The squeeze on vegetable oil trade may prove the most damaging, because 40% of global consumption is provided by imports. There are high levels of import dependence—60% or more—across most of South Asia and much of Africa.

An analysis by the US-based International Food Policy Research Institute suggests that Lebanon may be one of the worst affected, because it is already in the midst of a severe financial crisis and it depends on Russia and Ukraine for more than a quarter of the average Lebanese family’s calorie intake. Much of its silo storage was destroyed in the Beirut port explosion of 2020.

The spread of export restrictions follows the pattern evident during the 2008 financial crisis and, to a lesser extent, following the outbreak of Covid-19. IFPRI counts 20 countries imposing export bans, up from five before the invasion. The bans cover a total of 31 products, while a further seven nations have export-licensing requirements on 9 products.

The FAO has proposed establishing a food import finance facility to assist the poorest nations meeting their needs in the face of rising prices and global shortages. The organisation’s Chinese director general, Qu Dongyu, told a meeting of G20 finance ministers last month that eligible countries would be required to increase investments in agricultural resilience and said the FAO believed a fund could be established without further inflaming market prices.

The suggestion is that the fund would be established with an initial US$6 billion which could cover a quarter of the current import costs of eligible countries. Another model would be for the fund to support imports in excess of a base per capita amount.

While the proposal will be considered further at the G20 summit in Bali in November, it is unlikely to be established in time to provide relief over the next year or two.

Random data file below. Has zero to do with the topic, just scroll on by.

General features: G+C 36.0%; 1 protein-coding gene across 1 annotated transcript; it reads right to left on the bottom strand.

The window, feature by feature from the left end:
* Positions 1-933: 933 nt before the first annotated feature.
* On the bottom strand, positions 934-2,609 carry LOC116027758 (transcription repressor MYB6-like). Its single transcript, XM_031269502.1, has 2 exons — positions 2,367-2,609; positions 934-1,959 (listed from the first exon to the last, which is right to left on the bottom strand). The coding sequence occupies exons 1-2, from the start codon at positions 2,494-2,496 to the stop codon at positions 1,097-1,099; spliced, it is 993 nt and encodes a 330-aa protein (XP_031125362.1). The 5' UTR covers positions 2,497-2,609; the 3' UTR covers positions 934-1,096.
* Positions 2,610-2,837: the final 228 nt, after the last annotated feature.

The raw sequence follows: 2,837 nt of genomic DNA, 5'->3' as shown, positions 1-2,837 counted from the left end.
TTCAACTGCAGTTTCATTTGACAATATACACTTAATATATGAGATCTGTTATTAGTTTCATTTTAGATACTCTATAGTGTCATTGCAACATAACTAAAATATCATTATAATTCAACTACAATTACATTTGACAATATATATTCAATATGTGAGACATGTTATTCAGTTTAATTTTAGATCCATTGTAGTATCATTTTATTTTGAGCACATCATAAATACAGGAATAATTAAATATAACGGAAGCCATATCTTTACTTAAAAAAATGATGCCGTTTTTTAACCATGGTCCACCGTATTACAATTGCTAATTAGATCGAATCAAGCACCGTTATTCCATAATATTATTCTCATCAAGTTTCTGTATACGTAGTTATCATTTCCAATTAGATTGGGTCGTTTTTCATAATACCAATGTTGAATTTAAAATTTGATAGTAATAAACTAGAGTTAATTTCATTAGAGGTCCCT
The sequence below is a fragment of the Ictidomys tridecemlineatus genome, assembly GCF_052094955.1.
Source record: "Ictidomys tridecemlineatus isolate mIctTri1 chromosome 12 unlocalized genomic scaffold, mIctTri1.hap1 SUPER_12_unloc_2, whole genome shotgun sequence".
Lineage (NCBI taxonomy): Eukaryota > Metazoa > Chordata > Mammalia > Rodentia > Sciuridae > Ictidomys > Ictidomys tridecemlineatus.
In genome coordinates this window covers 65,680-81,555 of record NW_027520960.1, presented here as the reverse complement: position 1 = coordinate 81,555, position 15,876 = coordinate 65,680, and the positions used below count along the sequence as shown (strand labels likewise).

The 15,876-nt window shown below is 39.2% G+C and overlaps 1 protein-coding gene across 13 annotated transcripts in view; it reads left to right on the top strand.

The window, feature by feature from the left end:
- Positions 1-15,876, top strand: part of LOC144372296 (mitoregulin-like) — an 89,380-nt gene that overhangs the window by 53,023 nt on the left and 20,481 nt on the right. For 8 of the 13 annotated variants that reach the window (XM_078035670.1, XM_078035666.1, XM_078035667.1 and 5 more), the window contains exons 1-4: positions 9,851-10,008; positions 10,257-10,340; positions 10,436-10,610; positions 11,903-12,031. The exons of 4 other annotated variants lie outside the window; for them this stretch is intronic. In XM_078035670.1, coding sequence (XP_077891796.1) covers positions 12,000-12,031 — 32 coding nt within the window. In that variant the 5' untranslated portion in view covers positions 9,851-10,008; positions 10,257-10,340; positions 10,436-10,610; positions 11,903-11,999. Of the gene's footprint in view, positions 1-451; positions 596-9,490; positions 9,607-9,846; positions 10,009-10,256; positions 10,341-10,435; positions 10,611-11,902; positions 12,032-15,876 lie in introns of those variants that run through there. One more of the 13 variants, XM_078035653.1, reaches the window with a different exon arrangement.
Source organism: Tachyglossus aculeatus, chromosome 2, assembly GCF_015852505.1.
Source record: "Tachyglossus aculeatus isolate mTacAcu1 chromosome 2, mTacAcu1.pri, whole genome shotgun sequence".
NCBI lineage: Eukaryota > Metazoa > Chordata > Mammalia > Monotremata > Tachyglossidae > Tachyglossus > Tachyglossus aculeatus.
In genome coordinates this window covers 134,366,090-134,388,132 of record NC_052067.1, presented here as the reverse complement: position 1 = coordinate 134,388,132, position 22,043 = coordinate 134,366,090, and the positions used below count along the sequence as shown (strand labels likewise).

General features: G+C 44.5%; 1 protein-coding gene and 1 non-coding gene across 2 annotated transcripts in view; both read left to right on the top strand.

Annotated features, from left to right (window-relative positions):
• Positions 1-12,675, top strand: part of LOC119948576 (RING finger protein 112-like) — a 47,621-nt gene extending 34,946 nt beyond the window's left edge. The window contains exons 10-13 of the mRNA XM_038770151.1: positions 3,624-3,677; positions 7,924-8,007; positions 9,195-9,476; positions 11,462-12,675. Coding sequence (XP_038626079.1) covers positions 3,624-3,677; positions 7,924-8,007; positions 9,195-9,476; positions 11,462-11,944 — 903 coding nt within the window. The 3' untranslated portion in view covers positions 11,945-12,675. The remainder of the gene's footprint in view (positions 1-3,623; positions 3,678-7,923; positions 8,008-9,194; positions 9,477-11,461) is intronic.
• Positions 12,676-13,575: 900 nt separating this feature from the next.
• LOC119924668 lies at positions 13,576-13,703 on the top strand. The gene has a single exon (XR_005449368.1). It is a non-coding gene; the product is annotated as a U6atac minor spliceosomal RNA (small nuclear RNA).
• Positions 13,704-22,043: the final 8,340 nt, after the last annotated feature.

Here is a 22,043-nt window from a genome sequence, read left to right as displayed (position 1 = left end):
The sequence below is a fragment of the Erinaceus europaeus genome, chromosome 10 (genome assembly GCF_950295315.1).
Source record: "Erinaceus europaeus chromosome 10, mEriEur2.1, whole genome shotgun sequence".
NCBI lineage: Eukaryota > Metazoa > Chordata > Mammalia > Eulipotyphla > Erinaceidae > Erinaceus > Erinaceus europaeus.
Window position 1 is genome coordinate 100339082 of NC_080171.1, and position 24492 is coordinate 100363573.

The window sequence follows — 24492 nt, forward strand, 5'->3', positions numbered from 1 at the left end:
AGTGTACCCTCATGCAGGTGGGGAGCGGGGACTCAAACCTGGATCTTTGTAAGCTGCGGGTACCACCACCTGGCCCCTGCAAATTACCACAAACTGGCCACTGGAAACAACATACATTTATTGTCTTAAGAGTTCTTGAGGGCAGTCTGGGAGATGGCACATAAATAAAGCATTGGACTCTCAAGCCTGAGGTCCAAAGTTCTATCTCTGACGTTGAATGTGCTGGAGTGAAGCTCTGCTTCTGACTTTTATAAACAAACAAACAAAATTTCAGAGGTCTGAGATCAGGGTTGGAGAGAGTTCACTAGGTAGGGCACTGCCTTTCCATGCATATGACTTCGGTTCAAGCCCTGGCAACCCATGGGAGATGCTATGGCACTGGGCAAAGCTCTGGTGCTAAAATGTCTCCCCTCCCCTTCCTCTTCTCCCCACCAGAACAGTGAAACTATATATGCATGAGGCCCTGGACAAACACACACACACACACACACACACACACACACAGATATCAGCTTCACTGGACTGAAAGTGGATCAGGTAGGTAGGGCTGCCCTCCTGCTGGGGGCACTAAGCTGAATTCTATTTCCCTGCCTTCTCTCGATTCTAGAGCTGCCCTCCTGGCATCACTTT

Australia stands to gain from the global shortage with its agricultural exports expected to rise by a third to $64 billion this financial year. Average rural commodity prices are at record levels, standing 40% higher than at the beginning of last year, according to the federal Department of Agriculture.

There would be scope for the federal government to develop its own food aid program to directly assist poor nations in the region, particularly neighbours in the Pacific. Australia’s aid programs frequently include measures to assist agricultural productivity. Australia also donates relatively small amounts to the UN World Food Programme ($40 million budgeted in 2022–23).

The US has operated a food-aid program since 1954 that both provides technical assistance to help countries improve their own agricultural productivity and delivers direct food donations.

At a time when national income is being boosted by $15 billion from the record prices resulting from the global food shortage, Australia could do more.

The national grain lobby group, Grain Producers Australia, has launched a fundraising appeal, Grain4Ukraine, calling on farmers to donate a share of their proceeds to assist their erstwhile competitors in Ukraine, so there is good will for international assistance in Australian farm communities.